Evaluating the relationship between vaginal apex “dog ears” and patterns of recurrence in endometrial cancer following adjuvant image guided vaginal cuff brachytherapy

Published:November 19, 2022DOI:



      The aim of this investigation is to characterize vaginal apex “dog ears” and their association with patterns of treatment failure in patients with endometrial cancer treated with adjuvant high-dose-rate (HDR) single-channel vaginal cuff brachytherapy (VCB).


      A retrospective review of patients treated with HDR VCB from 2012 to 2021 for medically operable endometrial cancer at a single institution was conducted. Dog ears, defined as tissue at the apex extending at least 10 mm from the brachytherapy applicator were identified on CT simulation images. Fisher exact test and a multivariate logistic regression model evaluated the association between factors of interest with treatment failure. Vaginal cuff failure free survival (VCFFS) was calculated from first brachytherapy to vaginal cuff recurrence (VCR).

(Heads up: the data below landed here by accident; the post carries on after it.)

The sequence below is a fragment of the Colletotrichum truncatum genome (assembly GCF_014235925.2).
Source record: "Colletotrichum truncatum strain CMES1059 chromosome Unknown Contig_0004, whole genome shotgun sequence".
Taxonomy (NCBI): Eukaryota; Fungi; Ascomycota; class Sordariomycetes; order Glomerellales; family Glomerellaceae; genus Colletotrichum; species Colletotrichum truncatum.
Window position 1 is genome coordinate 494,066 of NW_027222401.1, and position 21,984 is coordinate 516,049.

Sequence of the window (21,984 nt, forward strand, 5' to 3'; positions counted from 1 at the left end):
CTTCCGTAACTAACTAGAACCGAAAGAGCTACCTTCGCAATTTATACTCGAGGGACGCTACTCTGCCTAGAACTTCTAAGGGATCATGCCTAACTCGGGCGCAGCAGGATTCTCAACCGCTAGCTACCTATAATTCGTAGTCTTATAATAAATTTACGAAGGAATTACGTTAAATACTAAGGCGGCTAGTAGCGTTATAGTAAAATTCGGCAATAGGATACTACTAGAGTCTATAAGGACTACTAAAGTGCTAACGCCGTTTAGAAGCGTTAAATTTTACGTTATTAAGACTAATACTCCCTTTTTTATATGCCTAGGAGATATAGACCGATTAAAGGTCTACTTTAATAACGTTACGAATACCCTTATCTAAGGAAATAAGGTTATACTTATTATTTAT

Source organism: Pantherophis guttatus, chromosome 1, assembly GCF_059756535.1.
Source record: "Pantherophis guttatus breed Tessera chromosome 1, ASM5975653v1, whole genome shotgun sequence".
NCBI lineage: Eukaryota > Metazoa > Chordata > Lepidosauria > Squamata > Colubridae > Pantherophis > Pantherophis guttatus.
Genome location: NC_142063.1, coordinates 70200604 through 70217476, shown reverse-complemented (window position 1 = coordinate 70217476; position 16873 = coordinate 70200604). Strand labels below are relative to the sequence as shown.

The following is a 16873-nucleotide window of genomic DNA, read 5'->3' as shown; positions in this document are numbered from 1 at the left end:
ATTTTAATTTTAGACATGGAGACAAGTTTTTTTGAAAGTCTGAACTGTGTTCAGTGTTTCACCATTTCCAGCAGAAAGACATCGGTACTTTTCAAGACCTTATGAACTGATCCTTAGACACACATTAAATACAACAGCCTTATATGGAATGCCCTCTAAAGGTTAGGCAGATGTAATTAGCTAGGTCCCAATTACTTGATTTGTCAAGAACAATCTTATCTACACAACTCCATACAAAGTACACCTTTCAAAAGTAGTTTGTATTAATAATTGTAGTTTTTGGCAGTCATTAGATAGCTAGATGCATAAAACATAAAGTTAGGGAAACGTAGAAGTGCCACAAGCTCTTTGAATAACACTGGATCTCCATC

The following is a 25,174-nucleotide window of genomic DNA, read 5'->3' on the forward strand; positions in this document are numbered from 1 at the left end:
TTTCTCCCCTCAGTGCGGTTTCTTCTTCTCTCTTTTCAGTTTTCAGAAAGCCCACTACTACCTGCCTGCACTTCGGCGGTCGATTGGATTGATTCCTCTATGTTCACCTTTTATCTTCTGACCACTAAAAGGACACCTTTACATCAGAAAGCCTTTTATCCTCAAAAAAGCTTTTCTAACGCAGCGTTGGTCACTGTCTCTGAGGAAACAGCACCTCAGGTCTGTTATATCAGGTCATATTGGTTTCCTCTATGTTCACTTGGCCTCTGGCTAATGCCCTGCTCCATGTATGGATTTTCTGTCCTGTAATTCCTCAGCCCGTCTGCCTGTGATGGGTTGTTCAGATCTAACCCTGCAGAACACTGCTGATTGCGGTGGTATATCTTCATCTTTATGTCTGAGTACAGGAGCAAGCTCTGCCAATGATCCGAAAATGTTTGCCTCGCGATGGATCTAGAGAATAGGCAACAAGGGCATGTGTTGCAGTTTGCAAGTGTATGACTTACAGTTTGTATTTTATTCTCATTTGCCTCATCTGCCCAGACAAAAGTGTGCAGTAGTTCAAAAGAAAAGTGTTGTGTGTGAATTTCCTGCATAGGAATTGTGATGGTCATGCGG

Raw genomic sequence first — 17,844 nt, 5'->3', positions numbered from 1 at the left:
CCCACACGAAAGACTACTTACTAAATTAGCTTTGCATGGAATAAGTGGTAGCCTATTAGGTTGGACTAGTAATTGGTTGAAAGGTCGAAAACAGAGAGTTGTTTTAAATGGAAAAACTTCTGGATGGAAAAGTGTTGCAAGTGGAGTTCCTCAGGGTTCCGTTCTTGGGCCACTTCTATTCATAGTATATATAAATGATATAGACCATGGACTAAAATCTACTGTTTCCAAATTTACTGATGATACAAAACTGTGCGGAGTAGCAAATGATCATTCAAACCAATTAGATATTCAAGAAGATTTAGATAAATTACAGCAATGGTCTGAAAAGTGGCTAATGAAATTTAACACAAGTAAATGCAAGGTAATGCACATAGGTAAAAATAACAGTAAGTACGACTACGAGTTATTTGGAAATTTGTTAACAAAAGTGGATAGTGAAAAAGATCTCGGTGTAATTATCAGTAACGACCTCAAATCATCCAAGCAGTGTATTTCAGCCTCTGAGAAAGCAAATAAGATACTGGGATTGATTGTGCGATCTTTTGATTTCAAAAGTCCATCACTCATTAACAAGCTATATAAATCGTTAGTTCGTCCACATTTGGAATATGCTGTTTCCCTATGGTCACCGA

A total of 219 patients were reviewed. In this sample, 57.5% of patients met criteria for having dog ears. In total, 13 patients (5.9%) developed a VCR. There was no statistically significant difference in the rate of VCR between patients with and without dog ears (7.1% vs. 4.3%, p = 0.56). There was a trend toward increased risk of recurrence with higher grade histology identified in the multivariate logistic regression model (p = 0.085). The estimated 3-year probability of VCFFS was 86%.


      Vaginal apex dog ears are prevalent but are not found to statistically increase the risk of VCR after VCB in our single institution experience. However, while local failure remains low in this population, we report an absolute value of over twice as many VCRs in patients with dog ears, indicating that with improved dog ear characterization this may remain a relevant parameter for consideration in treatment planning.


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